In 1951 the Kefauver Committee of the U.S. Senate conducted hearings on crime and concluded an organized Mafia did indeed operate nationwide. The Kefauver Committee was a special congressional committee created by Congress to investigate organized crime in America, including racketeering (obtaining money through illegal activities). In 1957 the New York State Police accidentally uncovered a large meeting of sixty organized crime bosses at a rural home in Apalachin, New York. As police moved in the bosses ran into the New York countryside to escape. After this incident, there was no denying the existence of an American Mafia.
The U.S. Senate Subcommittee on Investigations gained considerable information about the mob from a defendant named Joseph Valachi in 1963. A member of New York City's Genovese family, Valachi was the first Mafia insider to give major information about the workings of the Mafia. For the first time, the American public learned about the commission and the internal structure of crime families in New York and across the nation.
During the 1960s, under the direction of U.S. Attorney General Robert Kennedy (1925–1968), the U.S. Department of Justice began a major effort to arrest and prosecute crime family members. At the time, government reports listed twenty-four crime families with five thousand members of Italian and Sicilian ancestry. About this time the American Mafia families became known as the Cosa Nostra. Cosa Nostra means "our thing" in Italian.
Throughout the 1970s crime families warred with each other for power. Members of one family would assassinate another family's boss; then the family of the murdered boss would seek revenge with another killing and so on. Murders were also often committed to prevent a member from testifying in a trial.
The first RICO convictions of mob bosses or heads of families came in 1980. Numerous other gangsters were convicted under RICO for crimes ranging from operating illegal garbage collection associations to loan sharking to murder. In 1985 the bosses of all five Cosa Nostra crime families in New York City received prison terms of at least one hundred years, dealing a major blow to organized crime.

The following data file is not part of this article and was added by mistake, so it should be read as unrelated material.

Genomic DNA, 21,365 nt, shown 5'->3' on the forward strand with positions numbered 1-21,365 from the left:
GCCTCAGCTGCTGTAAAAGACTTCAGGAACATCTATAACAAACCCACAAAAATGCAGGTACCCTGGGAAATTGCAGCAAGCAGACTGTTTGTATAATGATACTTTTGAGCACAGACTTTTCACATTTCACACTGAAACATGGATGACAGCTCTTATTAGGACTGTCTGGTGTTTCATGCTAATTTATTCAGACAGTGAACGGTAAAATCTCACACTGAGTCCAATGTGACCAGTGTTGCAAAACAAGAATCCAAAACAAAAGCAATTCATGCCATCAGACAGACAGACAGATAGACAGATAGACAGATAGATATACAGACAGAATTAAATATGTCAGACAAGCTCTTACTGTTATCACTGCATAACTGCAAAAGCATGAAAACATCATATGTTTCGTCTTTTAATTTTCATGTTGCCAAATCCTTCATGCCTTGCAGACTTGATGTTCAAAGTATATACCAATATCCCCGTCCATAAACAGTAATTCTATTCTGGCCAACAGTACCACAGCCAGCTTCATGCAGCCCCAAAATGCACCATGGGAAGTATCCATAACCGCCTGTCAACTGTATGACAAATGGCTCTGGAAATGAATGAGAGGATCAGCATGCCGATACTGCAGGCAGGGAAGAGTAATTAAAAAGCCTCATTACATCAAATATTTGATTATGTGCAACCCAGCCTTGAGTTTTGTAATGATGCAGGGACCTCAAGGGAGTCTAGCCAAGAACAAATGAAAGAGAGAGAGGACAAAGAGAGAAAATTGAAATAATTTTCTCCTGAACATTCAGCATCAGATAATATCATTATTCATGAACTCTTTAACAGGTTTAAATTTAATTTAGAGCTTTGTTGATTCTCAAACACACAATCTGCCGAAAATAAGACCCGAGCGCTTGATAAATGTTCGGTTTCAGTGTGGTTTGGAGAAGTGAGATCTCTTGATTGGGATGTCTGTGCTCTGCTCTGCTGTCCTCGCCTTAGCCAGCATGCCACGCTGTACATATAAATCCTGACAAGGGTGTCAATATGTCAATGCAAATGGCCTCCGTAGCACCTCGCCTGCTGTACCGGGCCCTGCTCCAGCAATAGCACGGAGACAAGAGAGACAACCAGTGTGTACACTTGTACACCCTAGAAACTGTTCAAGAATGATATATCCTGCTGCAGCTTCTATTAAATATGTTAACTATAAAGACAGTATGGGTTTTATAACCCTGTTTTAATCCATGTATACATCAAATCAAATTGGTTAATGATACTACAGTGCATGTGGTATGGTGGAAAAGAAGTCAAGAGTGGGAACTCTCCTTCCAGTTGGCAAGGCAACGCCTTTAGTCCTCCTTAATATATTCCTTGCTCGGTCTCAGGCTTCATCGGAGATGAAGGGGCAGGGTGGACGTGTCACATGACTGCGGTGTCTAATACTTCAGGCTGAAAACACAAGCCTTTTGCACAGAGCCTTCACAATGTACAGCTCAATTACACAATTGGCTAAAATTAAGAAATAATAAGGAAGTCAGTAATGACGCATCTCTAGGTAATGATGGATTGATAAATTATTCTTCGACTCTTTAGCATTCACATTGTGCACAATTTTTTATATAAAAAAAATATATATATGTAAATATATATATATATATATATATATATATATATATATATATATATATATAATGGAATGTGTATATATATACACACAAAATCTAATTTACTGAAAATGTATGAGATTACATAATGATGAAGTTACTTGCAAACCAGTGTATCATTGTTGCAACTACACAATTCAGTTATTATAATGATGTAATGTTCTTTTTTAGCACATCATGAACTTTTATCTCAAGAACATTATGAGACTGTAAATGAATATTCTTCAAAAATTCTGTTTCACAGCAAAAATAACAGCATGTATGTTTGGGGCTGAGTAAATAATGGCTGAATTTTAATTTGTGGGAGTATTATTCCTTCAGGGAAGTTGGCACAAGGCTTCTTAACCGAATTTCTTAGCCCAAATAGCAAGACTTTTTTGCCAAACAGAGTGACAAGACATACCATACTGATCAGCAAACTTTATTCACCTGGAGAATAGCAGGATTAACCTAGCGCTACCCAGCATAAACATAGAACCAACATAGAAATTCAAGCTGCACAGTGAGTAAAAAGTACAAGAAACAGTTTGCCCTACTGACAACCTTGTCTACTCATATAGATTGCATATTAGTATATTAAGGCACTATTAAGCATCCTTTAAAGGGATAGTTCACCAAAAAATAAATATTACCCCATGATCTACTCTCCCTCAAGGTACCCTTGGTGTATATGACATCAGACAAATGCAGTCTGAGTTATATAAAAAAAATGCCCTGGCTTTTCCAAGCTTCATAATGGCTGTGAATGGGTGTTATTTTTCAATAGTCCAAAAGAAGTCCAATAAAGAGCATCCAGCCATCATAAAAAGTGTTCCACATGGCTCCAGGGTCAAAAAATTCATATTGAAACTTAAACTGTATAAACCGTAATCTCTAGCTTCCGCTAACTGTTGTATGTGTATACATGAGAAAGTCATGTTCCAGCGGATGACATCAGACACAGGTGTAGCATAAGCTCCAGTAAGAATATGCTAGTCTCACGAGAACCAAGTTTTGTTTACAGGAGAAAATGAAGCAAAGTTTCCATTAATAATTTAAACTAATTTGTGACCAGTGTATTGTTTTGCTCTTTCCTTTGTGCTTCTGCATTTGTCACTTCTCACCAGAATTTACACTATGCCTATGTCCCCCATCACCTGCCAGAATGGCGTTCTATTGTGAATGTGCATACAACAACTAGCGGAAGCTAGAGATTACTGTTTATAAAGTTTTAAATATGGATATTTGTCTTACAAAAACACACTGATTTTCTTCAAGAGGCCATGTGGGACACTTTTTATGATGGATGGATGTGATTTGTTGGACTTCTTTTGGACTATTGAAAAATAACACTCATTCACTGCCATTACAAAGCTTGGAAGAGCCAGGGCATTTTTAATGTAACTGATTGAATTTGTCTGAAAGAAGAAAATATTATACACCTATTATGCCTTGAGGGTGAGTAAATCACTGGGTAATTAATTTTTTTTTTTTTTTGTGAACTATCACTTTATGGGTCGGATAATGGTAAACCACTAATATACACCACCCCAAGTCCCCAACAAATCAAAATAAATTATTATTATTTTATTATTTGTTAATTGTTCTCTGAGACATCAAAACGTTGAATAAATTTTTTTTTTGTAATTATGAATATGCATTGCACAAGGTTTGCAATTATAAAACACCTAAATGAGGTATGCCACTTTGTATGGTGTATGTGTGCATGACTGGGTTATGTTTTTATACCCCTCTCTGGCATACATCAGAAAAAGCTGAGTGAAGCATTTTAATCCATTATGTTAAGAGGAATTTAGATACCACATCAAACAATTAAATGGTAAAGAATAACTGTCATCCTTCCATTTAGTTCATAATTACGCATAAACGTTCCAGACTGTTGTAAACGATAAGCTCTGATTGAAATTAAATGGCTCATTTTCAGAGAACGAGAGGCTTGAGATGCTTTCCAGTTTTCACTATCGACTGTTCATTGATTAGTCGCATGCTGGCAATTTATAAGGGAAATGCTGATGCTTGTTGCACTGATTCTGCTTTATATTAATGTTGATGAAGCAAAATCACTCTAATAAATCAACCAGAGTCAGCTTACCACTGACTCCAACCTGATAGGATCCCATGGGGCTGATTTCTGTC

In 1992 Salvatore "Sammy the Bull" Gravano (1945–) broke the mob's code of silence, like Joseph Valachi. Gravano, a high-ranking member of the Gambino crime family, testified against his boss, John Gotti (1940–2002). Gotti was sentenced to life in prison. Gotti's successor was his brother Peter, whose legal business was in trash collecting. Peter Gotti ran the Gambino family, which received monthly cash payments from violent thugs who controlled the Brooklyn waterfront where garbage was collected and transported to landfills. Peter, at age sixty-four, was sentenced to more than nine years in prison in April 2004 on charges related to waterfront payoffs.
Three decades of arrests and convictions of Cosa Nostra family members decreased the American mob's power. RICO proved to be a powerful tool for convicting organized crime members and resulted in long prison sentences. The code of silence, to never testify against another crime member, had been broken. Those who testified received much shorter prison sentences than if they had not cooperated.
Government enforcement had sent many high-ranking mob leaders to prison. A life of crime was no longer as attractive and a considerable number of young people from Cosa Nostra families chose to attend universities and pursue lawful careers. A greater number of crime family recruits came from uneducated kids who had neither leadership skills nor the loyalty of past members. The face of organized crime began to significantly change. New criminal gangs of black Americans, Hispanics, Asians, Chinese, Russians, and South Americans competed with the traditional American Mafia. Motorcycle, or "biker," gangs became a major rival of the mob.